In principle, the original forward model is serial since it only calculates the tool responses of single logging point at one time. It is a waste for a multicore computer because only one core is active as shown in Figure 3, a DO loop controls the whole iterative calculation and can be treated essentially as a master thread. We realize the fact that wireline logging does not collect measurement information until the drilling progress is completed. Thus, logging point is completely independent with any other points nearby. So the big DO loop includes N_point independent parts and can run through several slave threads. The maximum number of threads is determined by the number of computer cores. Consequently, more than one logging point is computed simultaneously but just consuming a single point’s time. Next, we will explain the implementation of the parallelization of the forward modeling using OpenMP.
2.3. Parallelization Progress of Forward Model
As we have previously mentioned, the original forward model simulates the responses of triaxial induction tool in 1D layered TI medium in any deviated borehole and is serial. We realized the forward model in Intel FORTRAN Complier and the forward code is named as TRITI2009. Note that Intel FORTRAN Compiler supports OpenMP interface.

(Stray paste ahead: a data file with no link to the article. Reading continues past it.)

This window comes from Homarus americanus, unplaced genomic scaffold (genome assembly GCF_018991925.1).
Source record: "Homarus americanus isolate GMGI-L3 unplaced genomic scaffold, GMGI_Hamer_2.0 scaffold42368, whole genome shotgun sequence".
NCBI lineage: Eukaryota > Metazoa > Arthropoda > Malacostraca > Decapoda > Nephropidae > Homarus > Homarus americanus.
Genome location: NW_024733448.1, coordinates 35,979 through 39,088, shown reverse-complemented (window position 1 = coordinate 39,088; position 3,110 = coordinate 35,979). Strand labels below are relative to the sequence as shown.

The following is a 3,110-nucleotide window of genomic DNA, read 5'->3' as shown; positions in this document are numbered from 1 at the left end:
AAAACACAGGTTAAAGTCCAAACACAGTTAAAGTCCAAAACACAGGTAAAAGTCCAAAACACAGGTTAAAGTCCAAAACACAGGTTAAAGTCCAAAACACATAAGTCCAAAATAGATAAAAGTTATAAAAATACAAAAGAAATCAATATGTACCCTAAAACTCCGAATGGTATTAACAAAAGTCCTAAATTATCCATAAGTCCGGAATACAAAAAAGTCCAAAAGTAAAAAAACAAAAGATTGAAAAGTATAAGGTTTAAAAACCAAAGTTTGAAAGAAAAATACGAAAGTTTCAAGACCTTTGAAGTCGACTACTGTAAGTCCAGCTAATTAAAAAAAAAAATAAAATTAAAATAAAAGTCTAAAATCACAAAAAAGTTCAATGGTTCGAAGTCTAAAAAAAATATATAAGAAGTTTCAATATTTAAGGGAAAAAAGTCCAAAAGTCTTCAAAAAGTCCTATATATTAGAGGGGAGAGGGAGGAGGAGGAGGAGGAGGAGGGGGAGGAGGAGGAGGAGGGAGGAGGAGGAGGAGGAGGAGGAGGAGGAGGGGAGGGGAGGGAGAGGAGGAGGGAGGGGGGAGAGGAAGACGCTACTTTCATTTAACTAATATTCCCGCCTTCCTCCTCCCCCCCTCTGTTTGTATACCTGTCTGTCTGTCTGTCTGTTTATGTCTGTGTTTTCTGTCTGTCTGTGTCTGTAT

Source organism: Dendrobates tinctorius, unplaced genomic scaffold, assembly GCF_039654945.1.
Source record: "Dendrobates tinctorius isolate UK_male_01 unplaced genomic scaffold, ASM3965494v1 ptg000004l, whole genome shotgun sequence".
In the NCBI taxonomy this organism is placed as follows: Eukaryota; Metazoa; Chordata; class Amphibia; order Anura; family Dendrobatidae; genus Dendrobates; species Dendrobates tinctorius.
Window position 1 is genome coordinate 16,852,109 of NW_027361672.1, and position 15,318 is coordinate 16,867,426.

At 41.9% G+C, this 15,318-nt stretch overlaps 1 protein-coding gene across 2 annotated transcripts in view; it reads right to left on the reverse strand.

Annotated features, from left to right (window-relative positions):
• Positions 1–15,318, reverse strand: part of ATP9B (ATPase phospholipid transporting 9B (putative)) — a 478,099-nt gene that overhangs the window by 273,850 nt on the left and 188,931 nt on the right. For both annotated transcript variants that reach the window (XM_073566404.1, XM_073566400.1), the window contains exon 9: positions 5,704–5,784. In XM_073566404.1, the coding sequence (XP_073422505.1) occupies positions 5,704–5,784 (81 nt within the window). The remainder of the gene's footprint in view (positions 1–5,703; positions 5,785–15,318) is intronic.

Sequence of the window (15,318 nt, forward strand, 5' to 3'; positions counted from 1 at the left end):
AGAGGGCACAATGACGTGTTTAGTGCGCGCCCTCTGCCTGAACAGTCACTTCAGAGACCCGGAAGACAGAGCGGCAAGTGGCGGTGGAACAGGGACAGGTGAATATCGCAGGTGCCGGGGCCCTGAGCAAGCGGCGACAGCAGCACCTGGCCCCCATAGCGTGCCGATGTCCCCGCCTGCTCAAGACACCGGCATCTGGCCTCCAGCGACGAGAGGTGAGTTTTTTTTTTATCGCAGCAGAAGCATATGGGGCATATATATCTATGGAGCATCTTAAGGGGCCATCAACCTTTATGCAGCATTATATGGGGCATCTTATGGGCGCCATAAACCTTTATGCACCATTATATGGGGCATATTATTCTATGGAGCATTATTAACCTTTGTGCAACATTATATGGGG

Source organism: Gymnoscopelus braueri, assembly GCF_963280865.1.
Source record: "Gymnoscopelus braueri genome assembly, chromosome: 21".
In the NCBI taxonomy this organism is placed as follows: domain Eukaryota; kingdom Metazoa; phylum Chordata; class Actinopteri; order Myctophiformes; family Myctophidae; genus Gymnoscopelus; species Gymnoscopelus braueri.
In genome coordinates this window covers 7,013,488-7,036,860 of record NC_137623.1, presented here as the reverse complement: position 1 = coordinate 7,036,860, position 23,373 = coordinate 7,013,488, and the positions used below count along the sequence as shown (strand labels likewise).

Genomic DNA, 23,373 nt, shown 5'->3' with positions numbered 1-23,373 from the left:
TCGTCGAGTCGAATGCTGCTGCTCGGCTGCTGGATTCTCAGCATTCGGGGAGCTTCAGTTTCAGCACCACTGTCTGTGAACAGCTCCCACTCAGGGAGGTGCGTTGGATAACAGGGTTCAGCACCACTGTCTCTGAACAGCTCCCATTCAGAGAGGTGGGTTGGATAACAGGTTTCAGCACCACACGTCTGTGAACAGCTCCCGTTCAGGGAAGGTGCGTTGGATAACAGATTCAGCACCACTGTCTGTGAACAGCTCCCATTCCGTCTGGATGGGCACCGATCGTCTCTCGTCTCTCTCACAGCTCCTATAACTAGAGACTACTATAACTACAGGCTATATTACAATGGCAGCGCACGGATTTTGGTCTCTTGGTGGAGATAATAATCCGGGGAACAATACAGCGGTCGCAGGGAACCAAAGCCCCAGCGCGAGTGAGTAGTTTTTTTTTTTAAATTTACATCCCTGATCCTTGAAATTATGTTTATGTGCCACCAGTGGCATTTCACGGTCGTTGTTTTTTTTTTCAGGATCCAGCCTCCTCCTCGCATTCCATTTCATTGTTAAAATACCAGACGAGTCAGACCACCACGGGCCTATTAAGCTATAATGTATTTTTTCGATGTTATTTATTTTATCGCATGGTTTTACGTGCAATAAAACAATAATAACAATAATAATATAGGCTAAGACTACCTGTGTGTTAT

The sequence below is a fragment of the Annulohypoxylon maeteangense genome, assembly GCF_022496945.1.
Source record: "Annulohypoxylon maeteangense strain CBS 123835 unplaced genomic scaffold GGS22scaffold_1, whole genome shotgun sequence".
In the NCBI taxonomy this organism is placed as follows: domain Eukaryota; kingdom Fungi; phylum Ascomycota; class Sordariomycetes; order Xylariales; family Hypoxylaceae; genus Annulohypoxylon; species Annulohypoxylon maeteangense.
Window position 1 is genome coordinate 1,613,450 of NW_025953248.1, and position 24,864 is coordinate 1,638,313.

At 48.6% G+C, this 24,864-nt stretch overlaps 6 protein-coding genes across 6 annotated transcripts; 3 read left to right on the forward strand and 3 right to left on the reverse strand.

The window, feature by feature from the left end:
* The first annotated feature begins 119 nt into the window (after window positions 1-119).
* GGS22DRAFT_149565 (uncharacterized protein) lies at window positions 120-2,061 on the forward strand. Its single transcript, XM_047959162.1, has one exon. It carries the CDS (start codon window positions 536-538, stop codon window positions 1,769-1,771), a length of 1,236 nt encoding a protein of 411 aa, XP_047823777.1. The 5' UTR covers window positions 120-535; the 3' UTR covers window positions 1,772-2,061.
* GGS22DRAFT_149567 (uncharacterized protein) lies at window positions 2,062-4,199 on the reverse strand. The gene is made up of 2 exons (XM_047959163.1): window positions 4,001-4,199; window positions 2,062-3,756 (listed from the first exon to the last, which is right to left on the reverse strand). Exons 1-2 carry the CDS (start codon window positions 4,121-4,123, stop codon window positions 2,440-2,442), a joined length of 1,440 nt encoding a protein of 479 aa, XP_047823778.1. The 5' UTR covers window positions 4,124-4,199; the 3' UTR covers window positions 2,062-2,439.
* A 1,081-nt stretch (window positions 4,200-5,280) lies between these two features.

Figure 4 briefly shows the programming structure of the 1-D forward modeling code TRITI2009. Since we have presented that the original forward code TRITI2009 calculated tool responses according to the serial sequence of logging points, a big DO loop is implemented to control the calculation.
As we previously discussed, the DO loop in Figure 4 includes independent logging points and can be parallelized. Then, we apply PARALLEL DO to deal with the DO loop from original forward model. The basic directive of PARALLEL DO is semantically equivalent to Algorithm 1.
Then we implement PARALLEL DO to realize parallelization, as shown in Figure 5.